squalor


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squal·or

 (skwŏl′ər)
n.
A filthy and wretched condition or quality.

[Latin squālor, from squālēre, to be filthy; see squalid.]

squalor

(ˈskwɒlə)
n
the condition or quality of being squalid; disgusting dirt and filth
[C17: from Latin]

squal•or

(ˈskwɒl ər, ˈskwɔ lər)

n.
the condition of being squalid; filth and misery.
[1615–25; < Latin squālor dirtiness =squāl(ēre) to be dirty, encrusted + -or -or1]
ThesaurusAntonymsRelated WordsSynonymsLegend:
Noun1.squalor - sordid dirtiness
dirtiness, uncleanness - the state of being unsanitary

squalor

squalor

noun
Translations
قَذارَه
špína
kummerlige forhold
mocsok
eymd, vesæld

squalor

[ˈskwɒləʳ] Nmiseria f, vileza f
to live in squalorvivir en la miseria, vivir en la sordidez

squalor

[ˈskwɒlər] nconditions fpl sordides

squalor

nSchmutz m; (= moral squalor)Verkommenheit f; the squalor of the conditionsdie elenden or erbärmlichen Verhältnisse; to live in squalorin unbeschreiblichen Zuständen leben

squalor

[ˈskwɒləʳ] nsquallore m

squalid

(ˈskwolid) adjective
very dirty or filthy. The houses are squalid and overcrowded.
ˈsqualor (-lə) noun
They lived in squalor.
References in classic literature ?
Yet the very fact that I was full of a strong desire to win caused this gambling for gain, in spite of its attendant squalor, to contain, if you will, something intimate, something sympathetic, to my eyes: for it is always pleasant to see men dispensing with ceremony, and acting naturally, and in an unbuttoned mood.
A gipsy encampment to-day is little more than a moving slum, a scab of squalor on the fair face of the countryside.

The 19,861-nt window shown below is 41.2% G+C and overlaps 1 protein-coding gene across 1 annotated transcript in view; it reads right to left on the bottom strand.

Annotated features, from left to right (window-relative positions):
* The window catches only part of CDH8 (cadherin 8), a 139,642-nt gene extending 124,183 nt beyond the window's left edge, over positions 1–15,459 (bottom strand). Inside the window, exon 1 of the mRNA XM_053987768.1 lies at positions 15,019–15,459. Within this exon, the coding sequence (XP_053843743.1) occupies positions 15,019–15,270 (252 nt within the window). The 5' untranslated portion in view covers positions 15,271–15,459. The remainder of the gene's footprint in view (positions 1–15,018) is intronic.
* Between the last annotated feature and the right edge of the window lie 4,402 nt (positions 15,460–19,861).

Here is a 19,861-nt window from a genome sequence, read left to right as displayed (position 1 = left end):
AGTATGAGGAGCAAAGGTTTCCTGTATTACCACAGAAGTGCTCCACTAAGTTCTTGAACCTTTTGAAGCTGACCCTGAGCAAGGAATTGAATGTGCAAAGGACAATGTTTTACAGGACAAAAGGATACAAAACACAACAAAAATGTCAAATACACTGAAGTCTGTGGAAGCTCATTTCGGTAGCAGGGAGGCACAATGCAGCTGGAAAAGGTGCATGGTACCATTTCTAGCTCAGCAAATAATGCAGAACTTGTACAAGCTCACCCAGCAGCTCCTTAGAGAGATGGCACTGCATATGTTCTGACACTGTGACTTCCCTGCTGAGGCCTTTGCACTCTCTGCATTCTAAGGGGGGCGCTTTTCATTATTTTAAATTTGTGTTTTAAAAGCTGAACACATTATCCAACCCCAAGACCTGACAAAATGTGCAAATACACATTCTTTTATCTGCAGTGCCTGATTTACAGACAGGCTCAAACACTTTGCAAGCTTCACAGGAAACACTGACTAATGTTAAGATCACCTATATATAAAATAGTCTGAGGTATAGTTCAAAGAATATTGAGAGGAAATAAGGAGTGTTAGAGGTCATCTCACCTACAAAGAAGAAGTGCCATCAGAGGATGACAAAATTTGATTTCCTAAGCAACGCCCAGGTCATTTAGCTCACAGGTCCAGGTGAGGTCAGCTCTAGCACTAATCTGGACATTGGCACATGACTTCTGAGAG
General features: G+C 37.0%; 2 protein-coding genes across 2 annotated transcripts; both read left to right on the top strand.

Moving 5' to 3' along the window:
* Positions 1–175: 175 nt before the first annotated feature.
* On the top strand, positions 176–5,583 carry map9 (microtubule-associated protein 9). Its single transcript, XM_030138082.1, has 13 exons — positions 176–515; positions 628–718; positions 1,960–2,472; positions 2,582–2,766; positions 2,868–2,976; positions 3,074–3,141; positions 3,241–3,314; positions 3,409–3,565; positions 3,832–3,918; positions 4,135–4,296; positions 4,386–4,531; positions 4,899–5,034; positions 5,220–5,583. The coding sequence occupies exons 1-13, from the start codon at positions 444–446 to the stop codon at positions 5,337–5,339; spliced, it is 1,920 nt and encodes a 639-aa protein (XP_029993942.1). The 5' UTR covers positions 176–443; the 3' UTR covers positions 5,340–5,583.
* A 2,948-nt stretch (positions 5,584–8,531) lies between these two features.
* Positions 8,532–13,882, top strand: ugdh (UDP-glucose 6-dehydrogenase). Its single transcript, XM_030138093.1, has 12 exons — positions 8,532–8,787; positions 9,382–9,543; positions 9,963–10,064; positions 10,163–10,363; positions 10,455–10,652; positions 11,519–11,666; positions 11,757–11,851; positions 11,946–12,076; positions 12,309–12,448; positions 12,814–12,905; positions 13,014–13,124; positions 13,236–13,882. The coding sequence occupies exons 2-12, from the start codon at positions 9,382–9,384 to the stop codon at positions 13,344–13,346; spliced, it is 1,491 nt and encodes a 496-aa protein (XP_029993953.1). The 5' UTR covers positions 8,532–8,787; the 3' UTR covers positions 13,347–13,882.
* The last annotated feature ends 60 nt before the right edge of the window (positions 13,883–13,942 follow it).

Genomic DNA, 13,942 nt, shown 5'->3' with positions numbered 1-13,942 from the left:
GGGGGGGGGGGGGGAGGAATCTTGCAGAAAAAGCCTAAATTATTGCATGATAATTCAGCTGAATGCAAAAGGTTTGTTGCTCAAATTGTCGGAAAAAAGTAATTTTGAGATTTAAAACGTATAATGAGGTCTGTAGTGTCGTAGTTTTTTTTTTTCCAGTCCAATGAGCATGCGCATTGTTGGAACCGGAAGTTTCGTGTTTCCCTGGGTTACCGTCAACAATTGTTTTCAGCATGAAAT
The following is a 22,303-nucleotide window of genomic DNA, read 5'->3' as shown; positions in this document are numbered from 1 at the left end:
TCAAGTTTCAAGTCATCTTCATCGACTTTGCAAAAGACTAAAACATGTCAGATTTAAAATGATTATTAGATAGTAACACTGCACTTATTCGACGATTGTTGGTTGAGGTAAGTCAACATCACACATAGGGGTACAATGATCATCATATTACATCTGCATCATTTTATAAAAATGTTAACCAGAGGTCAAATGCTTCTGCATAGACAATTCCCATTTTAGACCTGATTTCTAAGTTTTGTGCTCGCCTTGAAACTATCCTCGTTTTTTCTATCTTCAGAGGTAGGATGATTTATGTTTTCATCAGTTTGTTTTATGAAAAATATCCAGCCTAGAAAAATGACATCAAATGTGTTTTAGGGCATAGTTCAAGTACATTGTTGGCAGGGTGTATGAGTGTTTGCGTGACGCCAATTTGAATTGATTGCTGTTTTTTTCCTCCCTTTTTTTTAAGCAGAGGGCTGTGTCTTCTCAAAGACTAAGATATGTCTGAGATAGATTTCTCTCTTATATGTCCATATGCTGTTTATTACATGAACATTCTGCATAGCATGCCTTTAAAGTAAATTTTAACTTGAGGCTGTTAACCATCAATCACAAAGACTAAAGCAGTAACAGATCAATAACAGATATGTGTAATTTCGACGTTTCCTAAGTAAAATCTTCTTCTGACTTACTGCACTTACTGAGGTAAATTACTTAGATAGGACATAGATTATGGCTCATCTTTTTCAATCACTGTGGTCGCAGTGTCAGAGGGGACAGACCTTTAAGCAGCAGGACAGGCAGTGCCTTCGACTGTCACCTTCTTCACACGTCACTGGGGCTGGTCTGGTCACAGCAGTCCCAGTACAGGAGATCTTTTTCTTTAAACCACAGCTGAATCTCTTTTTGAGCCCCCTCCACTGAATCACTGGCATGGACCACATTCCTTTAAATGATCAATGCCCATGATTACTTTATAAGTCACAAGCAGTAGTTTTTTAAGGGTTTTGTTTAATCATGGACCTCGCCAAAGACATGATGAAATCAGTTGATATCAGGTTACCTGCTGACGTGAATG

The occasional emergence of an Equilateral from the ranks of his serf-born ancestors is welcomed, not only by the poor serfs themselves, as a gleam of light and hope shed upon the monotonous squalor of their existence, but also by the Aristocracy at large; for all the higher classes are well aware that these rare phenomena, while they do little or nothing to vulgarize their own privileges, serve as a most useful barrier against revolution from below.
If anyone could save me from this squalor, and restore to me my good name, and avert from me future poverty and want and misfortune, he is the man to do it.
What I finally perceived was that his poem came through him from the heart of Italian life, such as it was in his time, and that whatever it teaches, his poem expresses that life, in all its splendor and squalor, its beauty and deformity, its love and its hate.
Rude stubborn self- help here; a whole world of squalor, rudeness, confused misery and want, yet of nobleness and manfulness withal.
The whole formed such a contrast to themselves, as they lay wallowing, like some obscene animals, in their squalor and wickedness on the two heaps of straw, that for a few moments they looked on without speaking, and felt almost ashamed.
In the Protestant cantons you never see such poverty and dirt and squalor as you do in this Catholic one; you never see the lanes and alleys flowing with foulness; you never see such wretched little sties of houses; you never see an inverted tin turnip on top of a church for a dome; and as for a church-bell, why, you never hear a church-bell at all.
he cried, shouting in at the open door, through which much squalor was visible.
amid the ripple of light laughter and the sparkle of bright eyes; and this deep knowledge was dug up in the quiet study, where the bust of Pallas looks serenely down on the leather-scented shelves; and this heap belongs to the crowded street; and that to the daisied field--the heap that would tower up high above the rest as a mountain above hills would be the one at which we should look up and say: this noblest pile of all--these glorious paintings and this wondrous music, these trumpet words, these solemn thoughts, these daring deeds, they were forged and fashioned amid misery and pain in the sordid squalor of the city garret.
His soul danced with joy at that picture of starvation which is so good-humoured, of squalor which is so picturesque, of sordid love which is so romantic, of bathos which is so moving.
The older woman carried herself with a regal dignity that seemed quite remarkable in a place of such primitive squalor.